Born in Milan in 1977, Cecilia Alemani has been directing the art program of New York City’s High Line Art since 2011, working with celebrated contemporary artists such as Kerry James Marshall, Carol Bove, Nari Ward, El Anatsui, Sarah Sze, Maria Hassabi, and Simone Leigh, from which she commissioned a variety of site-specific works ranging from sculptures to installations, group shows and performances.

     

    Under her direction, the former railroad turned elevated park, which runs along Manhattan’s west side from the Meatpacking district through Chelsea and all the way to Hudson Yards, has become a recognized contemporary art venue as well as a charming promenade.

     

    Ms. Alemani was also the curator of Frieze Projects, a program of new artists’ commissions realized annually at the Frieze New York art fair, from 2012 to 2017 and already participated in the Venice Art Biennale as the curator of the Italian Pavilion in 2017, which featured site-specific works by Giorgio Andreotta Calò, Adelita Husni-Bey, and Roberto Cuoghi. Furthermore, her husband, New Museum curator Massimiliano Gioni, was the artistic director of the 2013 edition of the prestigious international biennial. 

     

    She will be the first Italian woman and the fifth-ever woman in the history of the Venice Biennale, which began in 1895 and has grown to become one of the most important contemporary art appointments in the world, to curate the event, following in the footsteps of Rosa Martinez and Maria de Corral (2005), Bice Curiger (2011), and Christine Macel (2017).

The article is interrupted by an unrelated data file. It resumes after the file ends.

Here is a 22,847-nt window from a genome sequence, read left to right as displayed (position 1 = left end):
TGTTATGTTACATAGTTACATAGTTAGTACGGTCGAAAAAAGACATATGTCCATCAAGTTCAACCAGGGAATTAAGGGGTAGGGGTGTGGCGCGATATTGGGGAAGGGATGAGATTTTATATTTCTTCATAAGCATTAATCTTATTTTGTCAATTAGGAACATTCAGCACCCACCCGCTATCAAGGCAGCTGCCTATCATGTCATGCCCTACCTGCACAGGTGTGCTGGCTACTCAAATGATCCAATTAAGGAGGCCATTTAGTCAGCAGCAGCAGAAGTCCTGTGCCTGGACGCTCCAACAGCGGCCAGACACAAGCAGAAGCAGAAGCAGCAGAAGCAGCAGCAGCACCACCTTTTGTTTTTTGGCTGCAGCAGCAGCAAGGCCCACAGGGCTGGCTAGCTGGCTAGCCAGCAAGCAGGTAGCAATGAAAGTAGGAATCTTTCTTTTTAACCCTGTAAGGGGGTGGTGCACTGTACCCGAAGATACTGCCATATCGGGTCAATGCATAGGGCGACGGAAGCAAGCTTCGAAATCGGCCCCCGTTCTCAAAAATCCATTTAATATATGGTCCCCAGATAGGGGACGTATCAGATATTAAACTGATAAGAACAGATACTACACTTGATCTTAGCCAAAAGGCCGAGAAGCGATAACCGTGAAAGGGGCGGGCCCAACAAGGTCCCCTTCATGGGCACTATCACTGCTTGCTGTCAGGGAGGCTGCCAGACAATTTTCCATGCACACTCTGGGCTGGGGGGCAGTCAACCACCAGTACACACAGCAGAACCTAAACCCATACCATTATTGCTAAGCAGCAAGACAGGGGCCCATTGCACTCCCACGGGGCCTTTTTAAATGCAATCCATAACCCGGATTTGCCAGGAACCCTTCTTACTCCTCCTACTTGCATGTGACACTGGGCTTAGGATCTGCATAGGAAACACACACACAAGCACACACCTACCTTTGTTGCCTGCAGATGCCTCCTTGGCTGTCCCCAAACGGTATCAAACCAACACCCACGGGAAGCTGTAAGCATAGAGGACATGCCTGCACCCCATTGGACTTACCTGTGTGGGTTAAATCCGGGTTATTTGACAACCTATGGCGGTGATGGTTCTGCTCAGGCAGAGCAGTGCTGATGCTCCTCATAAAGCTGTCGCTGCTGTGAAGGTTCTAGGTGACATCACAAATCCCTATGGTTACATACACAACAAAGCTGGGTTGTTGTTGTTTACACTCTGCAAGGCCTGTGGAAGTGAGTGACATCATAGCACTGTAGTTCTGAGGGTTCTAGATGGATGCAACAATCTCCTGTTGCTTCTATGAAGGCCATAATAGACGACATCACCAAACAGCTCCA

“As the first Italian woman to hold this position, I understand and appreciate the responsibility and also the opportunity offered to me,” Ms. Alemani commented. “I intend to give voice to artists to create unique projects that reflect their visions and our society.”

     

    The theme and participants have yet to be announced but the 59th edition of the Venice Biennale will take place from May to November 2021. For further information check back here in the coming months.

  • Art & Culture

    Trieste 2020, the European City of Science

    Trieste begins its year as the 2020 European City of Science. The Northeastern Italian city was chosen by the European Science Forum (Esof) over fellow finalists Leiden and the Hague, which had partenered up to represent the Netherlands.